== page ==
• Make the best of it! Whether your children are coming or going on Christmas Day, prioritize what is important to you. Read the books, bake the cookies, eat the feast, hang the stockings. Pass along the traditions you want your children to cherish. You can do this!
Remember what you love about the season and focus on the joys. It's alright if you have a meltdown as you adjust to this new way of doing things. Perhaps you have been single for years and you've already reached the place of "New Normal" - lucky you! Last year I struggled greatly with the disconnect between what was supposed to be and what actually happened in my life. Acknowledging that was part of my healing journey, so let yourself grieve when necessary.

Share with us if you have any fun tips, special traditions or exciting plans that will help make this Christmas a great one. I'd love to know what you're dreading, too! 

Wednesday, December 19, 2012

And They're Off...

I do think it is the hardest part of separated families ... the division at holiday times.  The schedules just get complicated and it is always harder for the parent without the children, especially on Christmas morning.  It feels impossible that it is normal to be without your children on Christmas morning.  But this is normal, for some years anyway.  Yuck.

My children are gone for a week and will arrive home on Christmas evening.  Then we leave the very next day to a long-distance trip.  Somehow, I will squeeze in gifts and a special meal, unpacking from a week with Dad then packing for a trip to visit the family along with making up for lost time with my littles.  I think it's going to be a little crazy.  But crazy is worth it sometimes, especially when the family lives so far away and occassions to visit are few.

Here are some thoughts to remember when things aren't exactly the way you wish at Christmas time -
  1. Remember that it's not all about you.  There are going to be some years that are easier than others.  Your children will reflect your attitude about the season so give them the gift of a positive spirit, of knowing you'll be okay while they spend time with their other parent.  They certainly don't need to feel responsible for your Christmas cheer.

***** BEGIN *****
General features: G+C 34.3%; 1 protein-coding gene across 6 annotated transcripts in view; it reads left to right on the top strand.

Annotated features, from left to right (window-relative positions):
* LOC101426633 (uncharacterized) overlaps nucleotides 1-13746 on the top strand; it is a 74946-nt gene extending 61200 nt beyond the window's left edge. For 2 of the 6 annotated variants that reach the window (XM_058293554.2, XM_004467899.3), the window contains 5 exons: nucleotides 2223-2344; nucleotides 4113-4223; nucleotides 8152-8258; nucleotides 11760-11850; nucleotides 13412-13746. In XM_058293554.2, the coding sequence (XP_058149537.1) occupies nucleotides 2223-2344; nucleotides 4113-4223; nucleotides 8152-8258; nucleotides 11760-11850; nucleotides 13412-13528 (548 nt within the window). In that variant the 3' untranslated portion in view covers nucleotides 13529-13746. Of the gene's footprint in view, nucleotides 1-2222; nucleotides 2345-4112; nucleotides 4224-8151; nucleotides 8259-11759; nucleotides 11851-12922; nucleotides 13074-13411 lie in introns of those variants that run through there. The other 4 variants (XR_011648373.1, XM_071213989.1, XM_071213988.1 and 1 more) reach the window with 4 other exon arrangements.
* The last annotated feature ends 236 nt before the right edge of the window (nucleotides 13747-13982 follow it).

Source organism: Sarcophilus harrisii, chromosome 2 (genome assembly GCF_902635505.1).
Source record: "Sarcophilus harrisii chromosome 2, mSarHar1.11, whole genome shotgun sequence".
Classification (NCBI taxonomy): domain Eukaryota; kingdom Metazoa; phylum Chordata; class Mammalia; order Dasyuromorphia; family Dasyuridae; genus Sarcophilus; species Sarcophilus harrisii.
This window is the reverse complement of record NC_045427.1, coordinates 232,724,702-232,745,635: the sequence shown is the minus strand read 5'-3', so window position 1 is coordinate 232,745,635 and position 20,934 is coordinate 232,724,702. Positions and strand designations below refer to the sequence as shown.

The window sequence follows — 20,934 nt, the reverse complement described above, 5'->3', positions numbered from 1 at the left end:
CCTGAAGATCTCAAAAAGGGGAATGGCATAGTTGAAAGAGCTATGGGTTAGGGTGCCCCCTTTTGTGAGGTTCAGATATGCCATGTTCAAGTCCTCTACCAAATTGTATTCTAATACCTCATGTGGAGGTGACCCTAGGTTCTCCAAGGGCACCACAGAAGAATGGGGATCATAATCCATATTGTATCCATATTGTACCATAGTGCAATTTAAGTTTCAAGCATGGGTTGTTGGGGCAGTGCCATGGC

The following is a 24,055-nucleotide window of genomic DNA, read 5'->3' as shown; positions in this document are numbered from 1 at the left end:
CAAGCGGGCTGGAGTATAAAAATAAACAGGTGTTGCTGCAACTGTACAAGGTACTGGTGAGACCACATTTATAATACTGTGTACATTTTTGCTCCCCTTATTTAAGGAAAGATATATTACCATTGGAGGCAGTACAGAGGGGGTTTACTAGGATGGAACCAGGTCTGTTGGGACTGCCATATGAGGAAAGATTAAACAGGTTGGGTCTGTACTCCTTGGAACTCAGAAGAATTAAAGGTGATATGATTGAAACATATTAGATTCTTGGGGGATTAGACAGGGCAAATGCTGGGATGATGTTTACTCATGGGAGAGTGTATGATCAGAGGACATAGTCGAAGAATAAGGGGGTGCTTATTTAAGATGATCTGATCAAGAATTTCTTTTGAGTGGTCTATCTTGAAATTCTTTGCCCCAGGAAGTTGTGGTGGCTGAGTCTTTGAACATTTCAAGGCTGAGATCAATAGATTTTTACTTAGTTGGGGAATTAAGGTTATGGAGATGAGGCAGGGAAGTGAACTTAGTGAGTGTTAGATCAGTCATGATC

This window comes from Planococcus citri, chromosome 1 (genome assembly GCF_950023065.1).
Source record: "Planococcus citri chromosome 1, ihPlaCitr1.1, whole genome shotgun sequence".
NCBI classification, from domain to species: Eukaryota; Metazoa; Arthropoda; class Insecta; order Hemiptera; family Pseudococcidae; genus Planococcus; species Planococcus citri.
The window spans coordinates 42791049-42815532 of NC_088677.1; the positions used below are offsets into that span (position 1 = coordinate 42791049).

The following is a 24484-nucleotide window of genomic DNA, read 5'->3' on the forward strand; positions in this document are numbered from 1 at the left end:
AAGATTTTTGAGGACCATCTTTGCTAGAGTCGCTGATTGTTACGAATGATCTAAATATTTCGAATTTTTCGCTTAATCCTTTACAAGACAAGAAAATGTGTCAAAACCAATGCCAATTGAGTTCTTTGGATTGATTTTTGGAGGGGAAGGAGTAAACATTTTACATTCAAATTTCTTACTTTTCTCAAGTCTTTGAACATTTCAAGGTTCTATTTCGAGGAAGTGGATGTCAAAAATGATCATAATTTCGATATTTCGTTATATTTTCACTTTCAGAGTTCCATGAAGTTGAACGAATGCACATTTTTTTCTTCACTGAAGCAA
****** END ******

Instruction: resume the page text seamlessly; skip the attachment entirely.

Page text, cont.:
2. Remember all the loads of laundry you have folded and put away while the children were tucked in bed?  Rember the meals for which you shopped, cooked and cleaned?  the lunchs packed every. single. night?  the ever-cluttered floors, the crumbs all over the tile, the toothpaste encrusted counters?  Remember when you longed for a few hours when the world stopped and you could just catch up?  This is it!  When you vacuum, it will be clean for a few days.  The hampers will stay empty and the dishwasher won't be needed.  I know you need break, even if you don't want to admit it.  Look for the blessing, even when it comes at a cost.
  3. No need to compete.  It's hard to avoid the materialism of this time of year.  Yet more than ever I see how my children are learning to love giving and experiences together more than things.  Keep your traditions and add new ones for new ages and interests.  Time together will be remembered more than anything under the tree.  If the other parent is getting them an amazing gift, be glad, but don't try to outdo it.  This is hard, but it is important.
  4. Reach out - you won't be the only one doing Christmas differently this year.  Have some friends over, go to the mall, visit a museum, attend the Christmas Eve service, embrace other family members.  It's alright to just be sad, but try not to let that define your holiday.
I hope your holiday season reflects the truth that God came near to us because we need Him so greatly.  Christmas is more than just a day, so take every chance that you have to celebrate the Light of the World and the Love you share with others.  I'm so thankful for this place to share - please share some of your holiday treasures, traditions, losses and hopes.  I would love to hear from you.

Tuesday, December 18, 2012


It's Tuesday now, but I wanted to remember yesterday - the Monday after twenty first graders were killed in their classrooms in Newtown, CT.  I have a first grader.  She is exhuberant, joyful, sassy, kind and social.  She likes to tell her brothers how things are to be done and she is excited about anything crafty. 

I'm quite certain that many of were extra prayerful and thankful as we dropped our children at elementary schools today. My heart hurts for those parents that have forever changed morning routines. 

First grade is still such the epitome of childhood innocence.  First graders can be ornery, but most don't really know evil yet.  They aren't aware of how broken our world.  My heart hurts for all the children who saw and heard things that I won't have to deal with, they are forever changed from the carefree children who were dropped off for school Friday morning.